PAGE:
4) Rotary instrumentation: Simply put, there is no sub- stitute for the efficiency and creation of excellence possible with rotary instruments relative to hand files and Gates Glidden drills. If used with a gentle touch, minimizing engagement of the rotary files against the canal walls to 1-2 mm per insertion amongst other strategies, fracture can be reduced if not eliminated entirely. The author uses the K3 System from SybronEndo (Orange, CA, USA) for its flex- ibility, cutting efficiency, fracture resistance and excellent tactile sense. The files come in various tapers and tip sizes and represent a complete line of instruments universally applicable to virtually any anatomy a clinician may be chal- lenged with. For example, aside from more commonplace anatomies, with K3, the clinician can create larger master apical diameters if desired (i.e. larger final apical preparations) than those traditionally created. K3 is available in .04 and .06 tapers to a 60-tip size and when clinically appro- priate, it is possible to create larger final master apical file sized preparations.
Alternatively, it must be recognized by the clinician that many of the other rotary systems avail- able to clinicians have a much smaller “largest” master apical diameter made possible by the limitations of the file system. More specifically, if a given file system has, as its largest tip size, a 30 or 35, the clinician is limited in what can be achieved with regard to the largest master apical diameter. Such limitations do not exist with the K3. Irrespective of the rotary system used, the author recommends that, all things being equal, case dependent, rotary nickel titanium files be used from largest tip size and largest taper to smaller to ensure a crown down instrumentation and minimize file breakage.
5) Irrigation: While a comprehensive discussion of irriga- tion is beyond the scope of this paper, the greater the vol- ume, more efficient the delivery, the more bactericidal the irrigant, the better. The author uses 5.25% sodium hypochlorite, 2% chlorhexidine (Vista Dental, Racine, WI, USA) as bactericidal irrigants. An average molar case will require approximately 75-150 cc per tooth. Irrigation is always carried out with a close ended and side venting nee- dle. It is possible to heat the irrigants and utilize ultrasonic activation in their activity if desired. These two irrigants are never mixed in the canal due to the precipitate that forms. They are cleared with SmearClear (SybronEndo) that is also used to facilitate bonded obturation through removal of the smear layer after instrumentation.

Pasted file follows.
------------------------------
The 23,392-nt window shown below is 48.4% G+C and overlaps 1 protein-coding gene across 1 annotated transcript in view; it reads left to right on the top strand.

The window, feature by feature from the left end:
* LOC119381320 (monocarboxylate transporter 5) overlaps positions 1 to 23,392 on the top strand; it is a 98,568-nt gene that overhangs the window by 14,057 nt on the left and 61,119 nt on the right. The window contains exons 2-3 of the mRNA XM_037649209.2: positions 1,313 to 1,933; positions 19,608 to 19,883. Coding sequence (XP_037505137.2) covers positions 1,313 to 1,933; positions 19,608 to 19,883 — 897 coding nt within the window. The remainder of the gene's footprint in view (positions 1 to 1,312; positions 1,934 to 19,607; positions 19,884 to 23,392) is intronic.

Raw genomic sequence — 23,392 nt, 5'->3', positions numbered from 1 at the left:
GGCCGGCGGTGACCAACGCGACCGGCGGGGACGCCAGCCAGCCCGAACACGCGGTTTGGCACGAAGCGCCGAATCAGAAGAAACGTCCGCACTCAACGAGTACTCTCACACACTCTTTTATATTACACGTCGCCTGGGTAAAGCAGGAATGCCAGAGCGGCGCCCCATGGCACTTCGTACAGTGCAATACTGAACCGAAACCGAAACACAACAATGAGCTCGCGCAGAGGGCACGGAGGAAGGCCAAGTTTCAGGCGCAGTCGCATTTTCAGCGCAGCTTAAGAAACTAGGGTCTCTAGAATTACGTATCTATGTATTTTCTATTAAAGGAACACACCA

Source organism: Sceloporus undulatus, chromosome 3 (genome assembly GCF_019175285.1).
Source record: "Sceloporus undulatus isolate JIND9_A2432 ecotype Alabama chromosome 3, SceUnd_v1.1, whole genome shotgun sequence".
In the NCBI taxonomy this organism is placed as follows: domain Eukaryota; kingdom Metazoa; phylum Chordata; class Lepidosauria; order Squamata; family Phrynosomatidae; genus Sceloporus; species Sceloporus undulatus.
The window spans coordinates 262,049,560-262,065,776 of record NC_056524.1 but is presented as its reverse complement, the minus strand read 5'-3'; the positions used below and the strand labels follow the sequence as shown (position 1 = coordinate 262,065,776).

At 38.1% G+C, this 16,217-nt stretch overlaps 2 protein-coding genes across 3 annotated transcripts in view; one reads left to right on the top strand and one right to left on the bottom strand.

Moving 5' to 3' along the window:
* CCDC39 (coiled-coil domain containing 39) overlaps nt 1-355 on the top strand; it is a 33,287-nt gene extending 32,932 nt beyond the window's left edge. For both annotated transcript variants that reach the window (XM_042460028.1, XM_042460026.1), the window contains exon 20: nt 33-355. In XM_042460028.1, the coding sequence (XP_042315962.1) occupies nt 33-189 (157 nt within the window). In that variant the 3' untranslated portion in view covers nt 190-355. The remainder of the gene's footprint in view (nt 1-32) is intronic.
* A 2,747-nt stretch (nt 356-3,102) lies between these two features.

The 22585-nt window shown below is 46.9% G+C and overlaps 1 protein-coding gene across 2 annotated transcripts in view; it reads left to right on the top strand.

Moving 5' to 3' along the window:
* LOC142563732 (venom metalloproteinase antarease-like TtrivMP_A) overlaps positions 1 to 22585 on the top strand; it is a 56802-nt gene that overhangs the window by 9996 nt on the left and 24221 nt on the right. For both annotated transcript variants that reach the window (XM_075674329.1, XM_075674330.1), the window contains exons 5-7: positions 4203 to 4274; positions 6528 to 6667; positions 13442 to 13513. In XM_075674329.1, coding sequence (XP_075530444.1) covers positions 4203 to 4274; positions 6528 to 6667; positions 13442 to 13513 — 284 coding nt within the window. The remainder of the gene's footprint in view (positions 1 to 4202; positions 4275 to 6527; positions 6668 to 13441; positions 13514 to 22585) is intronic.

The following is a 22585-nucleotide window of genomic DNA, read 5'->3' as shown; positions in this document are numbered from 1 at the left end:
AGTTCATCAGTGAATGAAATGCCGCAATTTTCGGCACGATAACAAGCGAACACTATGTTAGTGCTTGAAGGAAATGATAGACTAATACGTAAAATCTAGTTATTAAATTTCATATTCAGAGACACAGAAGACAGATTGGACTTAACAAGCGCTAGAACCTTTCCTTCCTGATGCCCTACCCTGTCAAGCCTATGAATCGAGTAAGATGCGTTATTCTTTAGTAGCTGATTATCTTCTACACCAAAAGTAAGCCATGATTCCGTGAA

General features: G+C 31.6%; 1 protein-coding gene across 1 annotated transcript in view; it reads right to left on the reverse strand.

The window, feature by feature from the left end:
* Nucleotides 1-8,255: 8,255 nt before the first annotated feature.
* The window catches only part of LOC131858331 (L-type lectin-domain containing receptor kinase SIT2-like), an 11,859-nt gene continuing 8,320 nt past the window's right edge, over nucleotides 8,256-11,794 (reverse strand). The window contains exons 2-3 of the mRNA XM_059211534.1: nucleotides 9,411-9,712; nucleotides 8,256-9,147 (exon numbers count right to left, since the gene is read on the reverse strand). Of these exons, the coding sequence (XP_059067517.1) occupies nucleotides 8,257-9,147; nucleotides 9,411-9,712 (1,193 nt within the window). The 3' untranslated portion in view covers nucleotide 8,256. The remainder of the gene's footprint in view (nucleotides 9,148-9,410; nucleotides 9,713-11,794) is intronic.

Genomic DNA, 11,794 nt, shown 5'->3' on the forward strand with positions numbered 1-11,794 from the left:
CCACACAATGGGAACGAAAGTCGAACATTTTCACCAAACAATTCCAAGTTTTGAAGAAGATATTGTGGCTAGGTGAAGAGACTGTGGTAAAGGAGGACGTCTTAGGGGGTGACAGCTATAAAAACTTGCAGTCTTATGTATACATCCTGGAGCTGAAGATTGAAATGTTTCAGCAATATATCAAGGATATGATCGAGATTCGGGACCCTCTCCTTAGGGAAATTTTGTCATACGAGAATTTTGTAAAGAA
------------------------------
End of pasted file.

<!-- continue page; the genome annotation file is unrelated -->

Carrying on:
6) Recapitulation: After irrigation, placement of a K file again through the apex approximately 1 mm can assure the clinician that the canal path is still open and that no block- ages of dentin have been created which might create the aforementioned negative outcomes.
7) Repeat sequence: Irrespective of the canal third, the cli- nician can employ the series of steps mentioned above and as one progresses down the canal and the series mentioned above can be repeated as necessary. These steps provide for optimal safety in reducing instrument fracture and improve possibilities for canal cleanliness.